CLBs could help democratize economies. Land speculation would give way to a positive and structured incentive to invest in transparently productive businesses, to which the cost of urban land would prove less of a hurdle. By capturing rising property values and surpluses, CLBs would pool investment assets which could be applied to local transition challenges.


Implications of the CLB for Transition

The CLB turns on its head the dominant paradigm of property rights and who should benefit from them. One illustration of the CLB concept is the garden city of Letchworth created in 1903, 60 miles north of London. As understanding grows of how property rights feed inequality and unsustainable cities, interest in CLBs is growing in the U.K. Aside their implications for housing, if CLBs became widely adopted, they would introduce a “third” way to distribute wealth. The distribution of surplus profits as dividends to CLB members would reduce the need for government to raise taxes, pay pensions, and provide social assistance. This could create a basis for truncating the size of centralized bureaucracies. It would also reduce the constant pressure to grow the economy any which way in order to create jobs, in order to increase tax revenue, in order to pay for these public expenditures, etc. Also, CLBs could act powerfully to help democratize economies. Land speculation would give way to a positive and structured incentive to invest in transparently productive businesses, to which the cost of urban land would prove less of a hurdle. In addition, by capturing rising property values and surpluses, CLBs would pool investment assets which could be applied to local transition challenges. Combined heat and power, retrofitting for energy efficiency, and renewable energy production are all examples of initiatives that hitherto have been starved for investment. Given their larger scale, CLBs could issue bonds. They could even establish local or regional currencies and credit systems tied to a locally created unit of value (like the electricity generated from renewable sources [13]). In short, CLBs would help steer us in the direction of a steady-state economy. Turnbull argues that no public decisions regarding major infrastructure investments or any major rezoning decisions should take place without the adoption of a CLB. One can see the potential of such a creative and dynamic transfer of ownership. True, there is much more detailed work to be done. But the consequences of Turnbull’s insights are much more than a vision. They are another dramatic illustration of how, by seeing the world differently, we can align our economies with the resilience imperative. Diagram-Commercial-investment-01 Diagram-Commercial-investment-02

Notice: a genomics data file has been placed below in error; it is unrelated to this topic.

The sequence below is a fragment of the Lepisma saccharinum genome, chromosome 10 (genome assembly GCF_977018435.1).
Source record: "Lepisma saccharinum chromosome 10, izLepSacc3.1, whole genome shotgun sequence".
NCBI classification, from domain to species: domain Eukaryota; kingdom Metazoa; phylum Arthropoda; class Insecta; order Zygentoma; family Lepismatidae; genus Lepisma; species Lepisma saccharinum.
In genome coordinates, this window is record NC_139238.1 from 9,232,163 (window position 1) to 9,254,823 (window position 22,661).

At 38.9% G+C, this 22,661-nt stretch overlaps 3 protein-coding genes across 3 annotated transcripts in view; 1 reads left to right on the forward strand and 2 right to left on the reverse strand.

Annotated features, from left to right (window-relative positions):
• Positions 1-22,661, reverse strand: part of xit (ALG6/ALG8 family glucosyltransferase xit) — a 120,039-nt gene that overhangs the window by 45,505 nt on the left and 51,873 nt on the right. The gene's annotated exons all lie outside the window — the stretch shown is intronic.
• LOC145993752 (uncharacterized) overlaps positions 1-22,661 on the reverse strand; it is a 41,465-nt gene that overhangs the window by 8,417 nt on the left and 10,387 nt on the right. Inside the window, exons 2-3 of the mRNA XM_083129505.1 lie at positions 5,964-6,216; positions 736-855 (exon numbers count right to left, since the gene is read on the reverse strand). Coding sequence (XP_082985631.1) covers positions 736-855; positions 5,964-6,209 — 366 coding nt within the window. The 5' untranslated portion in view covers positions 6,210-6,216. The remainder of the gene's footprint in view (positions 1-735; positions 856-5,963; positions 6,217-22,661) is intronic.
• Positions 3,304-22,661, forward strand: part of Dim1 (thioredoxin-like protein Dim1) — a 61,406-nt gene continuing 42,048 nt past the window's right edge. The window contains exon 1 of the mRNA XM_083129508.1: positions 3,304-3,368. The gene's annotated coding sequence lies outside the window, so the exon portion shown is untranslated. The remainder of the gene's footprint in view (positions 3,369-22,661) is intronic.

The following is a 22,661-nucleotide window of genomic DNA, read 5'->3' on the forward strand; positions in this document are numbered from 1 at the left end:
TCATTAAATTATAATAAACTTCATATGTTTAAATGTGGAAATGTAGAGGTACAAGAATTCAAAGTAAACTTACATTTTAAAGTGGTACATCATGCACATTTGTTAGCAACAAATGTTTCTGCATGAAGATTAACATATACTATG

MICHAEL LEWIS is editor of i4, Executive Director of the Canadian Centre for Community Renewal, a founding member of the Canadian CED Network, and lead investigator for the BC-Alberta Social Economy Research Alliance (BALTA). Contact him at [email protected].

PAT CONATY is a research fellow at the New Economics Foundation, London, England, a BALTA collaborator, and most recently, a research associate with Co-operatives UK. Contact him at [email protected]. "The Co-operative Land Bank: A Solution in Search of a Home" was written by Michael Lewis with assistance from Dr. Shann Turnbull

The authors thank DAVID RODGERS, Executive Director of CDS Co-operatives (U.K.) and President of the Housing Sector of the International Co-operative Alliance for his assistance in the preparation of "The Best of Three Worlds".

These texts are excerpted from The Resilience Imperative: Co-operative Transitions to a Steady-State Economy, by Michael Lewis and Pat Conaty (New Society Books, 2012). It explains how we can power down our economies to a more local and sustain-able level and thereby meet the challenges of climate change and rising energy prices.

The texts were originally serialised in i4. i4 is an ejournal about Inspiring, Innovating, Inciting, and Inventing ways of life and work that permit humanity and the planet to thrive in this century of unprecedented challenges. i4 is a publication of the Canadian Centre for Community Renewal. They were originally formatted for publication by Don McNair.

Affordability Locked In”, “The Best of Three Worlds” and "The Co-Operative Land Bank" were sponsored by two research partnerships: by the BC-Alberta Social Economy Research Alliance (BALTA) as part of the i4 special series “Housing We Can Afford”; and by the Canadian Social Economy Research Partnerships (CSERP), to celebrate its 6-year contribution (2005-11) to our understanding of the importance of Canada’s social economy to the resolution of fundamental social and economic issues. Lead image by Matthias Kümpel